In one box, it has this message from Jamie: "If you care about the health of your children and the food they eat please sign this petition now."

In a box next to it is has this message "from you" for the petition: "Sign Jamie's petition to save cooking skills and improve school food.

I support the Food Revolution. America's kids need better food at school and better health prospects. We need to keep cooking skills alive."


I feel like those messages are contradictory.

Jamie's message conflates weight and health, which is a HUGE issue.

"Our" message demands better and more healthy food at schools, and to improve education on how to cook. That's kind of important.

Not to quote a truly bizarre source, but uh...did any of you ever see the movie Heavyweights?

It's about a kid who goes to a fat camp that got sold to a fitness madman (played hilariously by Ben Stiller in an obvious precursor to his role in Dodgeball), the kids stage a coup, and run the camp their way.

In their renewed vision of the camp, they have a fucking blast being kids in a warm, positive environment, and one of the clips in the montage includes a cooking class. Not a "how to cook low fat meals" class, but an honest to goodness class on how to cook food that tastes good.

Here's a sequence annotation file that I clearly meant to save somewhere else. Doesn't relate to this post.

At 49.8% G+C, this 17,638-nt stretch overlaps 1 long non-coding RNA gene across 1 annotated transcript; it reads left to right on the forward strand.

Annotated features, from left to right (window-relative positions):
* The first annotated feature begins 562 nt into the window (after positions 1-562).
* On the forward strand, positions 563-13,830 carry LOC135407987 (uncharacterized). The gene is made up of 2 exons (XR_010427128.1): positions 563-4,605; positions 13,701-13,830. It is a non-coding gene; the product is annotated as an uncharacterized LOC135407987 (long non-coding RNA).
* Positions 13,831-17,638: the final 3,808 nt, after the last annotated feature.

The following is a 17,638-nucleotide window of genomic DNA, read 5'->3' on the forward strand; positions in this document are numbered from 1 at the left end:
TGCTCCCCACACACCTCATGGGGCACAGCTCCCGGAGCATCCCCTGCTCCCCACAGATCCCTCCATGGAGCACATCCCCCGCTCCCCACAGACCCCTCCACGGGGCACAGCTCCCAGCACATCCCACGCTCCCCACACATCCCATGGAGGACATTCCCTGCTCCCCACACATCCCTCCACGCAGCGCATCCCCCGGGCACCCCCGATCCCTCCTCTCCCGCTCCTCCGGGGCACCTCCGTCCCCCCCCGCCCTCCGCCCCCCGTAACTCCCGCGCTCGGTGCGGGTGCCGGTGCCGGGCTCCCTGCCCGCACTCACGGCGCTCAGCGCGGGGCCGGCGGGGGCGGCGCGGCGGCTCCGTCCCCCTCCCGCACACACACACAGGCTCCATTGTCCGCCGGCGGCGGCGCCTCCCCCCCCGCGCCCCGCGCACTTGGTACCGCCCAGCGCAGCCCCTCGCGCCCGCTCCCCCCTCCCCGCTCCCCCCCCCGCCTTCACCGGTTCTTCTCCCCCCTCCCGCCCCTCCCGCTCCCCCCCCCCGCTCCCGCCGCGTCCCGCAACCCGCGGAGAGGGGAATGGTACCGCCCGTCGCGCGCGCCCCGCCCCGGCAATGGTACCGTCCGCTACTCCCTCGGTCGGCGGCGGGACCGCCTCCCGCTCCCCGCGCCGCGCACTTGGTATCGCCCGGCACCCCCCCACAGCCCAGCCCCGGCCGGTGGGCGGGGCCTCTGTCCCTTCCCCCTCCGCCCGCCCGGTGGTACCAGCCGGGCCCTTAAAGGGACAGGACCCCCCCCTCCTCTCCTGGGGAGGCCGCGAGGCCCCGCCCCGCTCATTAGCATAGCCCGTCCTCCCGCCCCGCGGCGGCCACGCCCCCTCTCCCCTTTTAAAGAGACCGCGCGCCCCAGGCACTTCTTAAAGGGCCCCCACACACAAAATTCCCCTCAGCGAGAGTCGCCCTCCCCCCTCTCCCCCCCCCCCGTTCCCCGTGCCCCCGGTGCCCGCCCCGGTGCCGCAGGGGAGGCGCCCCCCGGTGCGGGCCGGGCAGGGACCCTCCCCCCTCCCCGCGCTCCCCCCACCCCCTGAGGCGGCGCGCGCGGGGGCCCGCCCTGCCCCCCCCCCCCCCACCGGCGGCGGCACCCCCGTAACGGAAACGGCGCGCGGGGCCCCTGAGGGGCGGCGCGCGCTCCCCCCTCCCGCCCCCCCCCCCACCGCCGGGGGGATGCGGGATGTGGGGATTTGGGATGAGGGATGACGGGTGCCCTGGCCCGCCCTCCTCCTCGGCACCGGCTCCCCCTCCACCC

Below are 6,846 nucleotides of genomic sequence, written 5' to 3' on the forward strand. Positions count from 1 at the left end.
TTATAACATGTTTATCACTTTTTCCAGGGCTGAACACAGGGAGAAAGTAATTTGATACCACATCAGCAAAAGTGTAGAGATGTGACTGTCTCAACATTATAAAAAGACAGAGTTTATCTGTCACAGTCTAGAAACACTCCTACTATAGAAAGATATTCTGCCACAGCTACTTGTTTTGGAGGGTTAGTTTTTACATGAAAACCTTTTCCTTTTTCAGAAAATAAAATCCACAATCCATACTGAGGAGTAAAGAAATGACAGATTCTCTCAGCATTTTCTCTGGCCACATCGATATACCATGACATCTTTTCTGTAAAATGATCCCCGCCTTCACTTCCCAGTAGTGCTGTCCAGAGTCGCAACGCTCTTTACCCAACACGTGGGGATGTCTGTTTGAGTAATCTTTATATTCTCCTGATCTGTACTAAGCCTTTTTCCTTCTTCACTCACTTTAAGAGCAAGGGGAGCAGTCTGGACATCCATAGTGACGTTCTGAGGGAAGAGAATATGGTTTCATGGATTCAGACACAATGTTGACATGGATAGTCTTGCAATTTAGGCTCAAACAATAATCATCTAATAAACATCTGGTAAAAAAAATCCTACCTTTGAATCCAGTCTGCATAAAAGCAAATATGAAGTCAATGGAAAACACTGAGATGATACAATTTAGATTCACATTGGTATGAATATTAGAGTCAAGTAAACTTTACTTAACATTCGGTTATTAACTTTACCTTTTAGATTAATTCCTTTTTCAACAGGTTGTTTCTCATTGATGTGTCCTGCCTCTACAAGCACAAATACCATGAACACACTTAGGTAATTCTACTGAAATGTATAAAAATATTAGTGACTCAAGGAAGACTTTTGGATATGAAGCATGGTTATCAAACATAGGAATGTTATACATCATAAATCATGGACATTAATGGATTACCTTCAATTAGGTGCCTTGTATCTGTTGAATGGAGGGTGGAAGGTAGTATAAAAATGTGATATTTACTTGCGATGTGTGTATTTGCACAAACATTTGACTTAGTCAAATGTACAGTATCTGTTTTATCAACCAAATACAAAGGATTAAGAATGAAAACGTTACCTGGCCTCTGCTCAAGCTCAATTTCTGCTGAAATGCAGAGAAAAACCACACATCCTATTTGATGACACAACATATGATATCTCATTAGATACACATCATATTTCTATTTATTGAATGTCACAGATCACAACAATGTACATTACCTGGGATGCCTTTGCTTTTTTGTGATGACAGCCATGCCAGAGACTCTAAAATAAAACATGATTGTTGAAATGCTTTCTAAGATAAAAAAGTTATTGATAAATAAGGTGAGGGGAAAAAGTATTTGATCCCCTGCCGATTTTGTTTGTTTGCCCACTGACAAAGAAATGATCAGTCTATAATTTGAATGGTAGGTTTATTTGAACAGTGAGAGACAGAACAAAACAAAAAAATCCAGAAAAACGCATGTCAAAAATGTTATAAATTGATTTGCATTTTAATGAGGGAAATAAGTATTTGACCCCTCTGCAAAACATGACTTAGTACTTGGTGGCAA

I've seen with my own eyes people eat more healthfully once they start to learn to cook because they're caring about the quality of the components they're using, not which frozen meal is on special that week.

I realize this veers back into the "money and time don't grow on trees" category. However, I get the sense that part of "The Food Revolution" is a movement to bring better food options to underserved neighborhoods.

Anyway, I hope that the good intentions of this show and movement aren't paving a certain road. I hope that there's an understanding that weight and health aren't one and the same. I hope that there's an understanding that sometimes living off of canned and frozen items is all a person can do.

But I really hope that this show isn't all the bad that I've heard, and none of the good.

ETA: [livejournal.com profile] kalmn points to this post on Shakesville in which they point out all the ways the Revolution failed one town. It's pretty jarring.